King George: What Was His Problem?

King George: What Was His Problem? - Steve Sheinkin

King George: What Was His Problem?

Unlike any other book, this unorthodox title tells the story of the American Revolution, complete with soldiers, spies, salmon sandwiches, and real facts kids can't help but want to tell everyone they know. Illustrations.
New York Times bestselling author and Newbery Honor recipient Steve Sheinkin gives young readers an American history lesson they'll never forget in the fun and funny King George: What Was His Problem?: Everything Your Schoolbooks Didn't Tell You About the American Revolution, featuring illustrations by Tim Robinson.

A Bank Street Best Children's Book of the Year
A New York Public Library 100 Titles for Reading and Sharing What do the most famous traitor in history, hundreds of naked soldiers, and a salmon lunch have in common? They're all part of the amazing story of the American Revolution. Entire books have been written about the causes of the American Revolution.
This isn't one of them. What it is, instead, is utterly interesting, ancedotes (John Hancock fixates on salmon), from the inside out (at the Battle of Eutaw Springs, hundreds of soldiers plunged into battle "naked as they were born") close-up narratives filled with little-known details, lots of quotes that capture the spirit and voices of the principals ("If need be, I will raise one thousand men, subsist them at my own expense, and march myself at their head for the relief of Boston" --George Washington), and action. It's the story of the birth of our nation, complete with soldiers, spies, salmon sandwiches, and real facts you can't help but want to tell to everyone you know. "For middle-graders who find Joy Hakim's 11-volume A History of US just too daunting, historian Sheinkin offers a more digestible version of our country's story...The author expertly combines individual stories with sweeping looks at the larger picture--tucking in extracts from letters, memorable anecdotes, pithy characterizations and famous lines with a liberal hand."--Kirkus Reviews Also by Steve Sheinkin: Bomb: The Race to Build--and Steal--the World's Most Dangerous Weapon
The Notorious Benedict Arnold: A True Story of Adventure, Heroism & Treachery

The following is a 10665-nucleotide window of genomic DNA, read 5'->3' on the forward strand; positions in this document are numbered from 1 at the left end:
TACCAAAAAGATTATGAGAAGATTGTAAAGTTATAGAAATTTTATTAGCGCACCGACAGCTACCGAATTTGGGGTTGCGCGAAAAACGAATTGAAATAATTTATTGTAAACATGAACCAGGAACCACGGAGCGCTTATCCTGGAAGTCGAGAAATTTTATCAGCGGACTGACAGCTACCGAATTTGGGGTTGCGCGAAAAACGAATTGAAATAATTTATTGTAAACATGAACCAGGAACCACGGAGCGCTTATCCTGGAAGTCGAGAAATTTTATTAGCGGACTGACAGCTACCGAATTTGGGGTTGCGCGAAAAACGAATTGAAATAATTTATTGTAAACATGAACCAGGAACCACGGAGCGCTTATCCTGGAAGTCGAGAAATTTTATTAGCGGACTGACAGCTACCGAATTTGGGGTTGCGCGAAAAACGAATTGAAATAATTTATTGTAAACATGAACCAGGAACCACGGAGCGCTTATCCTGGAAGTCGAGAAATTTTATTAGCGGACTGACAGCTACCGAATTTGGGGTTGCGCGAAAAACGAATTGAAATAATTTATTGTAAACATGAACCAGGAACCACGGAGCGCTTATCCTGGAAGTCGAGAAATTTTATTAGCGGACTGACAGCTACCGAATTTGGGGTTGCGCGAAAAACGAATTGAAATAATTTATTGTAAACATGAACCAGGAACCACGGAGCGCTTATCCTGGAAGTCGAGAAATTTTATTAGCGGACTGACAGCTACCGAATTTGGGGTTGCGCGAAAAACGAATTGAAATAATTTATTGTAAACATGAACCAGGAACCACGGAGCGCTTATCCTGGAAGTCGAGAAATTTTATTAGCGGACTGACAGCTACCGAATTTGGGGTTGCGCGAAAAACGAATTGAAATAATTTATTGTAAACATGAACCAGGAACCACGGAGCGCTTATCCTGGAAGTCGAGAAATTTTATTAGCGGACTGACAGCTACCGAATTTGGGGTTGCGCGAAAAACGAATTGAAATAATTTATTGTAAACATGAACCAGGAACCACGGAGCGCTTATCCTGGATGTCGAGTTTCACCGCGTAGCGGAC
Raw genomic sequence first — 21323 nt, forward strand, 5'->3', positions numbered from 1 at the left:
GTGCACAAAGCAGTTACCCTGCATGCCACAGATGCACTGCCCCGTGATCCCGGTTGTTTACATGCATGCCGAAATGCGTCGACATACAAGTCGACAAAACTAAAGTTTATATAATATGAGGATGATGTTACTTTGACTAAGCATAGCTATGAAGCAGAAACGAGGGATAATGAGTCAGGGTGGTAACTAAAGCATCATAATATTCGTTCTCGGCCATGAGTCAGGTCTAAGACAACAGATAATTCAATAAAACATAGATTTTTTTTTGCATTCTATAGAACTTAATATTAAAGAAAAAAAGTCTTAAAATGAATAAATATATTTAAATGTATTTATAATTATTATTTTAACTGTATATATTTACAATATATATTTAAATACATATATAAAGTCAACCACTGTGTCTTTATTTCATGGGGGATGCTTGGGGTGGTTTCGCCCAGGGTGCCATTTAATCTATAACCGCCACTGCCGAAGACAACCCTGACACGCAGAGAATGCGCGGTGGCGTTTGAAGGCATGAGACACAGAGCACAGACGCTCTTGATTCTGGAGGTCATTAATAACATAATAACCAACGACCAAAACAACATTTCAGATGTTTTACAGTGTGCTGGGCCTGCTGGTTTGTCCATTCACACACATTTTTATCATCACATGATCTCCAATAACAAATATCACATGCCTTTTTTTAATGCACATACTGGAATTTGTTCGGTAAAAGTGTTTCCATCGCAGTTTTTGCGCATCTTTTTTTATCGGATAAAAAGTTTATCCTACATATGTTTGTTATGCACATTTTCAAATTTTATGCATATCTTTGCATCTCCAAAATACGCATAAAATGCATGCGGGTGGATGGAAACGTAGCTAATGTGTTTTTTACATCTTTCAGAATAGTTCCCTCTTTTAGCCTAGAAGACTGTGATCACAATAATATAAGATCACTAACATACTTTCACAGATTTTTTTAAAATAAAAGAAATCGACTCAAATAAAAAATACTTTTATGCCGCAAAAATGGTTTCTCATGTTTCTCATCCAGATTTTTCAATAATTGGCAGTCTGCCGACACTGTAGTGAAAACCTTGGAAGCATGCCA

The Port Chicago 50: Disaster, Mutiny, and the Fight for Civil Rights
Undefeated: Jim Thorpe and the Carlisle Indian School Football Team
Most Dangerous: Daniel Ellsberg and
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84.18 Lei

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Unlike any other book, this unorthodox title tells the story of the American Revolution, complete with soldiers, spies, salmon sandwiches, and real facts kids can't help but want to tell everyone they know. Illustrations.
New York Times bestselling author and Newbery Honor recipient Steve Sheinkin gives young readers an American history lesson they'll never forget in the fun and funny King George: What Was His Problem?: Everything Your Schoolbooks Didn't Tell You About the American Revolution, featuring illustrations by Tim Robinson.

A Bank Street Best Children's Book of the Year
A New York Public Library 100 Titles for Reading and Sharing What do the most famous traitor in history, hundreds of naked soldiers, and a salmon lunch have in common? They're all part of the amazing story of the American Revolution. Entire books have been written about the causes of the American Revolution.
This isn't one of them. What it is, instead, is utterly interesting, ancedotes (John Hancock fixates on salmon), from the inside out (at the Battle of Eutaw Springs, hundreds of soldiers plunged into battle "naked as they were born") close-up narratives filled with little-known details, lots of quotes that capture the spirit and voices of the principals ("If need be, I will raise one thousand men, subsist them at my own expense, and march myself at their head for the relief of Boston" --George Washington), and action. It's the story of the birth of our nation, complete with soldiers, spies, salmon sandwiches, and real facts you can't help but want to tell to everyone you know. "For middle-graders who find Joy Hakim's 11-volume A History of US just too daunting, historian Sheinkin offers a more digestible version of our country's story...The author expertly combines individual stories with sweeping looks at the larger picture--tucking in extracts from letters, memorable anecdotes, pithy characterizations and famous lines with a liberal hand."--Kirkus Reviews Also by Steve Sheinkin: Bomb: The Race to Build--and Steal--the World's Most Dangerous Weapon
The Notorious Benedict Arnold: A True Story of Adventure, Heroism & Treachery
The Port Chicago 50: Disaster, Mutiny, and the Fight for Civil Rights
Undefeated: Jim Thorpe and the Carlisle Indian School Football Team
Most Dangerous: Daniel Ellsberg and
Citeste mai mult

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